Region 1

Region 2
Box Set
VHS Video
(Doctor Who Story No. 151, starring Sylvester McCoy)
  • written by Ian Briggs
  • directed by Chris Clough
  • produced by John Nathan-Turner
  • music by Dominic Glynn
  • 3 episodes @ 25 minutes each
Story: The seduction of travel and adventure has lured many to the Iceworld trading colony on the dark side of the planet Svartos. The Doctor, Melanie, their sly friend Sabalom Glitz, and a feisty teenage waitress named Ace hatch a plan to follow a map to the hidden treasure in the ice catacombs, which legend says is guarded by a mysterious creature.... but their every move is being watched, if not orchestrated. What exactly does the cold spaceport controller Kane plan to do with his cryogenically frozen army of mercenaries? What is the secret of the Dragonfire?

DVD Extras include:

  • Audio commentary by Sophie Aldred (Ace), Edward Peel (Kane), writer Ian Briggs, script editor Andrew Cartmel,
    director Chris Clough, and composer Dominic Glynn. Moderated by Mark Ayres.
  • "Fire & Ice" making-of documentary (35 min.) with Sylvester McCoy (The Doctor), Aldred, Peel, Briggs, Clough, & Cartmel.
  • Deleted and extended scenes (10 min.)
  • Isolated Music by Dominic Glynn.
  • Pop-up Production Note Subtitles
  • Photo Gallery music & sound effects montage (5 min.)
  • Fan appreciation featurette (15 min.)
  • Featurette on the history of pyrotechnic special effects "bangs" in Doctor Who, with expert Danny Hargreaves. (12 min.)

Buyers' Guide Review

by Martin Izsak

(A more in-depth analysis, containing "SPOILERS" and intended for those who have already seen the program, can be accessed here.)

It's time to celebrate the best story of the season. "Dragonfire" wins out over its rivals thanks to having both the strongest script of the year, plus the best cast, which includes the rarity during this era of four regulars who get tons of good material interacting with each other. Director Chris Clough also remains quite creative in bringing a lot of good visuals to the screen, but if this tale has a downside, it is that it really could have used about twice as much studio space/time, twice as much money for better, more elaborate sets, costumes, and effects, and a bit more breathing room in its pace to rearrange scenes into sequences that would better highlight its main themes. Doctor Who finally gets properly ambitious here, which is beautiful, but sadly its production limitations show a bit too much.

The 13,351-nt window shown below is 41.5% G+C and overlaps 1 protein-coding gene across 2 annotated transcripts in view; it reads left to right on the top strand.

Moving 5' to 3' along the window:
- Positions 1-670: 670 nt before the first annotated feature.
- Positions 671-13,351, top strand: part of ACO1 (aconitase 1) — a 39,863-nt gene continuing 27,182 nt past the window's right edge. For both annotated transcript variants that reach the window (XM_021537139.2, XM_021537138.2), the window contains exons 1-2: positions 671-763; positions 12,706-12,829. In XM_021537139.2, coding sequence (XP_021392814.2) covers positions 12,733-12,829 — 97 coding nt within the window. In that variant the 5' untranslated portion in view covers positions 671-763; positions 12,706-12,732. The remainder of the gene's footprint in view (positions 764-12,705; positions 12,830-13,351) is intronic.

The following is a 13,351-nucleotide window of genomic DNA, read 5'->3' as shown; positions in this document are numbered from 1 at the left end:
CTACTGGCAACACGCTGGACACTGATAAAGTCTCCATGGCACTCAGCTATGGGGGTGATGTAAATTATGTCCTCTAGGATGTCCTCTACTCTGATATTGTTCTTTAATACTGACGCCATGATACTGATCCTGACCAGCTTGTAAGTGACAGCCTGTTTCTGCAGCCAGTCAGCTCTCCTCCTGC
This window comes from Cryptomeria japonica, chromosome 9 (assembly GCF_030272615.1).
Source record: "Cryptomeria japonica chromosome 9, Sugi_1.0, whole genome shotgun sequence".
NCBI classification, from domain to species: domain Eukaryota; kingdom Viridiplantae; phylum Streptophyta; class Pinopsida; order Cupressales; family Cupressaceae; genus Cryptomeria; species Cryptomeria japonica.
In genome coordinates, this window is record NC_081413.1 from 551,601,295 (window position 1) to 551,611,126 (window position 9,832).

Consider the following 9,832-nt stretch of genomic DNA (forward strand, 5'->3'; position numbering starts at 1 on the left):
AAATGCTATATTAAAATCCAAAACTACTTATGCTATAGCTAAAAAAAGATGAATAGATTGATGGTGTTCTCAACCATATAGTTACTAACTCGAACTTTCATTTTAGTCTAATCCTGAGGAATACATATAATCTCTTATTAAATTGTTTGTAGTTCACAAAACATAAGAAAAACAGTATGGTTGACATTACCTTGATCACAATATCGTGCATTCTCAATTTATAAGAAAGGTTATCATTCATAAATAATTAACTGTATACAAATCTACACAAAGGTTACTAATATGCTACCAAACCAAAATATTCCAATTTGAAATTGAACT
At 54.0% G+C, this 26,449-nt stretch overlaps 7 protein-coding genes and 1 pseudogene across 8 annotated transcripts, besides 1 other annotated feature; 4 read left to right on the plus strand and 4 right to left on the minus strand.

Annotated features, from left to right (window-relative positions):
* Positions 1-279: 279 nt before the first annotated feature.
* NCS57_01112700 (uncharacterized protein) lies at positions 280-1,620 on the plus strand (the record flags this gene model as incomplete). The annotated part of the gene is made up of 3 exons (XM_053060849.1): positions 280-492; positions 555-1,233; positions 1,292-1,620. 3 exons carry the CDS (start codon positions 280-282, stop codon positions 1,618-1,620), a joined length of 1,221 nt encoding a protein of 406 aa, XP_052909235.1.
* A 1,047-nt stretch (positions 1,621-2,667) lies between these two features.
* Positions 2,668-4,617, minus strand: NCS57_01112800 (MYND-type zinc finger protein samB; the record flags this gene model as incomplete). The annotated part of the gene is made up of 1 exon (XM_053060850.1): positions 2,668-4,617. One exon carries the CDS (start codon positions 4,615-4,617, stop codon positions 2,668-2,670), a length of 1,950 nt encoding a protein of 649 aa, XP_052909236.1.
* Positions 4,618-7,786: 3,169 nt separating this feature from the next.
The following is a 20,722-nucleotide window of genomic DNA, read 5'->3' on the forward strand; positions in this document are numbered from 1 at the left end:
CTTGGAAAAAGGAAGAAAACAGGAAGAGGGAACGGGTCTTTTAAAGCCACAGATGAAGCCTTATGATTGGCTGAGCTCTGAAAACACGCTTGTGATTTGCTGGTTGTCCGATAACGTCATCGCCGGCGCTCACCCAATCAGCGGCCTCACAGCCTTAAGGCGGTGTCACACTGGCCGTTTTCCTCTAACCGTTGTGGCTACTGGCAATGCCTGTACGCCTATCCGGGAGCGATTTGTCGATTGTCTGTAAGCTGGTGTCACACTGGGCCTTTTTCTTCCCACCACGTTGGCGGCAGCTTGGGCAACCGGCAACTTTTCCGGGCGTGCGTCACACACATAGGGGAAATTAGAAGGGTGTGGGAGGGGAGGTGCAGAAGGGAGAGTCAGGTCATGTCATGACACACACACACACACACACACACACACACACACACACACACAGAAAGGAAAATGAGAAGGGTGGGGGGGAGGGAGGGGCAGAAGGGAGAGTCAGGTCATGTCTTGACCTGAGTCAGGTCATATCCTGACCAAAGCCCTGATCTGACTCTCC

The story's first scene opens with some cheesy clichés amongst a few of the tale's minor characters, but there is method in it, as it soon builds to a very effective and economical way of introducing the main villain for the story, demonstrating his unique sci-fi properties, and raising a few questions about him. Good.

The Doctor and Melanie then get a good TARDIS interior scene properly introducing the story's setting, and it's a particularly imaginative one this time. We probably haven't had as much thought being given to a planet's orbital conditions since Solos in "The Mutants" (story no. 63). Svartos here is very cool. Both the planet and the various vehicles in the story, TARDIS included, continue to get good coverage where appropriate, including extra establishing shots and materializations. In fact (and perhaps due to a few rewrites happening at the last minute), the TARDIS interior is better represented here than anywhere else in the Sylvester McCoy era.

Most of the remaining characters receive good introductions as well, and thankfully they are for the most part all understandably normal today, making it easy for the audience to believe in them, appreciate them, and invest in them emotionally.

Producer John Nathan-Turner makes one of his best moves of the season in deciding that Briggs' mercenary-pirate character be slightly rewritten as Glitz, which allows Tony Selby to make a return appearance as the fan-favourite character. Glitz is a joy to have in the story, boosting its popularity and enjoyment factor quite nicely.

But perhaps even more memorable is the fact that this is the tale to introduce soon-to-be companion Ace, easily one of the most highly rated companions ever. I suspect the freedom Briggs had in creating the character when they thought she would only appear in this one story, coupled with his exposure to teenagers at the time, all helped give her the extra traits that made her work well as a character, and one particularly well-suited to this show. Sophie Aldred also brings a lot of good energy and enthusiasm to the part, which gets a nice share of the story's focus and a good variety of different moods throughout. Although the camera seems keen to keep her a bit of a secret at first, while the Doctor, Melanie, and the audience take a moment to absorb Glitz's presence in the story, it isn't long before she pops out and makes her mark. Unlike Mike Yates in "Terror of the Autons" (story no. 55) or "Invasion of the Dinosaurs" (story no. 71), she doesn't have to wait until the tale's second episode to get her due.

"Oh, Cor! Can I come too, Professor?"

The narrative quickly gels around a great plot backbone, namely the search for a special treasure, triggered by a map. The Doctor's in it for the exploration and possible scientific discovery, Ace for the adventure, Glitz for the promised financial gain. And Melanie....? This poor character still seems a bit lost in terms of any ability to define herself, stemming from the fact that she never really got a chance at a proper introductory story for herself. At best, she seems to be a support person, helping out both the Doctor and Ace here in different ways. In fact, in many ways, Melanie appears to find herself somewhat in this story better than in any of her others.... By contrasting her with Ace, her maturity begins to show in a few scenes, and it does her character good.